When a football coach’s first official day at a new job involves sitting in a windowless room answering three hour’s worth of press questions over the steady buzz of fluorescent lights, it’s a pretty good indicator the pressure is on.
“It’s been a long day,” Pat Nugent said with a smile.
The past few seasons have been pretty long for Pima Community College, too.
Nugent, 72-30 in the past nine seasons at Canyon Del Oro High School, takes over a Pima program that has gone 1-39 in the last four years, including a 2005 season when the team played so poorly, the administration decided to forfeit the last three games of the year.
“(At first) I thought it was crazy,” said Nugent, laughing slightly. “But once I met with the administration, they made me feel confident in the direction they wanted to take this program.”
The direction Pima administrators wanted to go included finding a coach whose respect locally could help convince athletes to stay in Tucson rather than jump to junior colleges elsewhere.
“I communicated with a lot of (local high school coaches) before putting in,” Nugent said. “They all pushed me to do this and thought I was the right guy at the right time – if we continued to have coaches say ‘Don’t go to Pima,’ that would’ve made it even more of an uphill battle.
“I feel confident about what we can do to keep these kids in town,” he added.
In fact, Nugent believes that Pima, which is unable to pursue out-of-state talent, is uniquely suited to recruiting Tucson and surrounding communities.
“That’s the nice thing, it is the one program,”he said. “We don’t have to compete with three other community colleges in the area.”
Recruiting is one way Nugent will look to break Pima’s losing pattern.
“As a local high school coach, I’d come to (Pima) games and not know a single player on the team,” he said.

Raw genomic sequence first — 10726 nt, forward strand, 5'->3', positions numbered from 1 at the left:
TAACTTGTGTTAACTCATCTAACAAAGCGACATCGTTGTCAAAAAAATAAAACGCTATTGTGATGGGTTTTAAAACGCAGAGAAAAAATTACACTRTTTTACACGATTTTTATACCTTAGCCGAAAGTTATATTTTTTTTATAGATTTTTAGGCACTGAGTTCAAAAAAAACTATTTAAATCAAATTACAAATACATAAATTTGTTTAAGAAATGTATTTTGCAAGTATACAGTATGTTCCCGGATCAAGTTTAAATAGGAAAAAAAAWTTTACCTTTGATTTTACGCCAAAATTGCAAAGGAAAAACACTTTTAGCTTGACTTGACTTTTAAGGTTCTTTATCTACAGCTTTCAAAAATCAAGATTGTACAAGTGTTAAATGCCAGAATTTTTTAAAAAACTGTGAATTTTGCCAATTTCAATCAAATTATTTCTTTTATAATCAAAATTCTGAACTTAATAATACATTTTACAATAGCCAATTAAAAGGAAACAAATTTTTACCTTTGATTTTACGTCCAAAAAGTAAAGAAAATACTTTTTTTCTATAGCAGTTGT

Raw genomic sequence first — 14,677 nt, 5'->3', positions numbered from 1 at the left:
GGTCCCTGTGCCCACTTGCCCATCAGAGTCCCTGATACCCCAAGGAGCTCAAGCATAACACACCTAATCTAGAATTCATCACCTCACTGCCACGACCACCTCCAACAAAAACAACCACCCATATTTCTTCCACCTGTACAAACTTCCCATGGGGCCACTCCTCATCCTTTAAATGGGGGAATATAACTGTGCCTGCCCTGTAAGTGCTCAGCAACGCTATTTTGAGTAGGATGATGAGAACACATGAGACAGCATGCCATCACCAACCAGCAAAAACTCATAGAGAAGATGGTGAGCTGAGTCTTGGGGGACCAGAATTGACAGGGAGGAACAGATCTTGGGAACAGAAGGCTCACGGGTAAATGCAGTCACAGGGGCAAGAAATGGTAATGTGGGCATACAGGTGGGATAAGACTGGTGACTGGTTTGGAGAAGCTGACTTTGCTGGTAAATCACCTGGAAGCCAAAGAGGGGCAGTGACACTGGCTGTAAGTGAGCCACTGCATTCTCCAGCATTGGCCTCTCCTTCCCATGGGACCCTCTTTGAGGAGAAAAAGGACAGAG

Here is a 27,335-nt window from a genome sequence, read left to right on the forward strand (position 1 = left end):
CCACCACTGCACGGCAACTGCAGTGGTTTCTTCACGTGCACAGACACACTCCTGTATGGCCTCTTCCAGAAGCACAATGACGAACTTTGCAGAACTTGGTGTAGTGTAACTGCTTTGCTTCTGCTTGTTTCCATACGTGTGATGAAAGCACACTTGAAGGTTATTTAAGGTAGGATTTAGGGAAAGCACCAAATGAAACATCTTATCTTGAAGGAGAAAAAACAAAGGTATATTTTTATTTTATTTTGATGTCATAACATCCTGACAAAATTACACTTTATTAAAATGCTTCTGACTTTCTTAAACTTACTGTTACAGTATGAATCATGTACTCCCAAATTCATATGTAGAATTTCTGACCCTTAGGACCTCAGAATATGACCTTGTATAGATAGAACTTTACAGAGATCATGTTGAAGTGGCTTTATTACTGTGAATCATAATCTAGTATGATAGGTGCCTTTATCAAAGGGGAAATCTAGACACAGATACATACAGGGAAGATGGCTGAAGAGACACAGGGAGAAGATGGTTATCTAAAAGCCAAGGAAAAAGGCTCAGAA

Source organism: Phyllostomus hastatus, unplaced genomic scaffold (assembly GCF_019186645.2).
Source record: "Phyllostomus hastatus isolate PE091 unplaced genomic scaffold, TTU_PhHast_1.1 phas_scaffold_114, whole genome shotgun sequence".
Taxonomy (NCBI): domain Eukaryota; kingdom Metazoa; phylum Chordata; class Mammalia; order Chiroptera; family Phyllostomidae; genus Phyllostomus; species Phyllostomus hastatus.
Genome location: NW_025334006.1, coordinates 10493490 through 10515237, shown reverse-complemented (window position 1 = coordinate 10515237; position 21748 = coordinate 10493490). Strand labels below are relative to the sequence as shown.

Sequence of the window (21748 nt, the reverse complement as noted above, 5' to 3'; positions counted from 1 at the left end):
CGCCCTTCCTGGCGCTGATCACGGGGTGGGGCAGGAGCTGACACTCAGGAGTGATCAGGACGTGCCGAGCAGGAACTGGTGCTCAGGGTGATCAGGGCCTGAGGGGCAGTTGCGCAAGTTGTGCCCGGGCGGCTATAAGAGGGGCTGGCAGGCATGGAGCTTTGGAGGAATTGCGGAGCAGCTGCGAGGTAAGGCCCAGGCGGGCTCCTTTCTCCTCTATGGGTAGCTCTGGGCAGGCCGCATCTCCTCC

“I think that’s wrong – there is tremendous talent here in Tucson and in the smaller communities,” Nugent added. “We need to hit the Bisbees, the Bensons, the Coolidge area and get those kids involved with football.”
According to Nugent, Pima will give no quarter in the recruiting battle.
“I want to get the right kids in here, and the superstars,” he said. “We are going after the best kids we can find to play here at Pima.”
Those kids will need to step up quickly for the Aztecs to compete in the tough Western States Football League. Utah’s Snow College has consistently been one of the best junior college teams in the U.S., finishing 2006 undefeated and ranked #2 nationally. Glendale Community College and Scottsdale Community College have also been tough on opponents in the past few seasons.
“I’ve watched some video, it’s a very talented league,” Nugent said. “It’s one of the most talented in the country and they send a lot of kids to Division I.”
“With schools like Snow, Glendale and Scottsdale, you see powerhouses that have been around for a long time,” he added.
With traditional heavy-hitting winners on the league schedule and a less-than-stellar past, many coaches might flinch at the idea of what the upcoming season will have to offer.
Nugent, who took over nine years ago at CDO after the Dorados went 0-10 the previous season, has already taken steps to ensure the new Aztec regime begins with a bang, signing standout ex-CDO quarterback Daniel Nicholas.
Nicholas led the Dorados to the state title game in 2007, but did not play football in 2008.
Despite that promising development, Nugent also knows that there will be some bumps in the road.
“X’s and O’s will be a learning process,” Nugent said. “After getting beat up a little bit, you learn to get back on.”
“I’m confident in myself about my work ethic and relationships and my experience in coaching,” he added.
That confidence, from a man with deep Tucson roots and a love of Old Pueblo football, might be just what the Aztecs need to start fresh.
“The motto that we’re going to go with is ‘A New Beginning,’” said Nugent. “This is a great opportunity for a high school coach to stay in my community of Tucson.”
“We want to get that community to be involved with, and excited about, Pima football.”